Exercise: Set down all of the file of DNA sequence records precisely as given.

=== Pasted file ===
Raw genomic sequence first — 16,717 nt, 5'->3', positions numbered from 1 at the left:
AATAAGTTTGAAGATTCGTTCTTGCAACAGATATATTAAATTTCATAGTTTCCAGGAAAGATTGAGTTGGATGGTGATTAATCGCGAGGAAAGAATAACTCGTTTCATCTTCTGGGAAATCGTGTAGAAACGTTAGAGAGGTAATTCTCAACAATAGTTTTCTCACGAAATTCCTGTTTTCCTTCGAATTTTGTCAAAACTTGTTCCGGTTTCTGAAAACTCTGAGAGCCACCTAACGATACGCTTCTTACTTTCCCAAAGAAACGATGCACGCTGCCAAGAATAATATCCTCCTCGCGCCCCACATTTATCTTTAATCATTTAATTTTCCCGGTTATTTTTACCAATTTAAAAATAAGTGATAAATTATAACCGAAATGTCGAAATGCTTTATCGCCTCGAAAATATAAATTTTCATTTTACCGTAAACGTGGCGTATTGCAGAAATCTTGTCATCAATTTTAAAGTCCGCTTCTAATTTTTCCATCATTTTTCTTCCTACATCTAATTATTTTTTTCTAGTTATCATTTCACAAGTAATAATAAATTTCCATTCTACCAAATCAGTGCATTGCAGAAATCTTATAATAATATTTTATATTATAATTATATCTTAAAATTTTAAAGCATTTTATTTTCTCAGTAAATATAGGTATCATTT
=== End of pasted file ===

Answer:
Raw genomic sequence first — 16,717 nt, 5'->3', positions numbered from 1 at the left:
AATAAGTTTGAAGATTCGTTCTTGCAACAGATATATTAAATTTCATAGTTTCCAGGAAAGATTGAGTTGGATGGTGATTAATCGCGAGGAAAGAATAACTCGTTTCATCTTCTGGGAAATCGTGTAGAAACGTTAGAGAGGTAATTCTCAACAATAGTTTTCTCACGAAATTCCTGTTTTCCTTCGAATTTTGTCAAAACTTGTTCCGGTTTCTGAAAACTCTGAGAGCCACCTAACGATACGCTTCTTACTTTCCCAAAGAAACGATGCACGCTGCCAAGAATAATATCCTCCTCGCGCCCCACATTTATCTTTAATCATTTAATTTTCCCGGTTATTTTTACCAATTTAAAAATAAGTGATAAATTATAACCGAAATGTCGAAATGCTTTATCGCCTCGAAAATATAAATTTTCATTTTACCGTAAACGTGGCGTATTGCAGAAATCTTGTCATCAATTTTAAAGTCCGCTTCTAATTTTTCCATCATTTTTCTTCCTACATCTAATTATTTTTTTCTAGTTATCATTTCACAAGTAATAATAAATTTCCATTCTACCAAATCAGTGCATTGCAGAAATCTTATAATAATATTTTATATTATAATTATATCTTAAAATTTTAAAGCATTTTATTTTCTCAGTAAATATAGGTATCATTT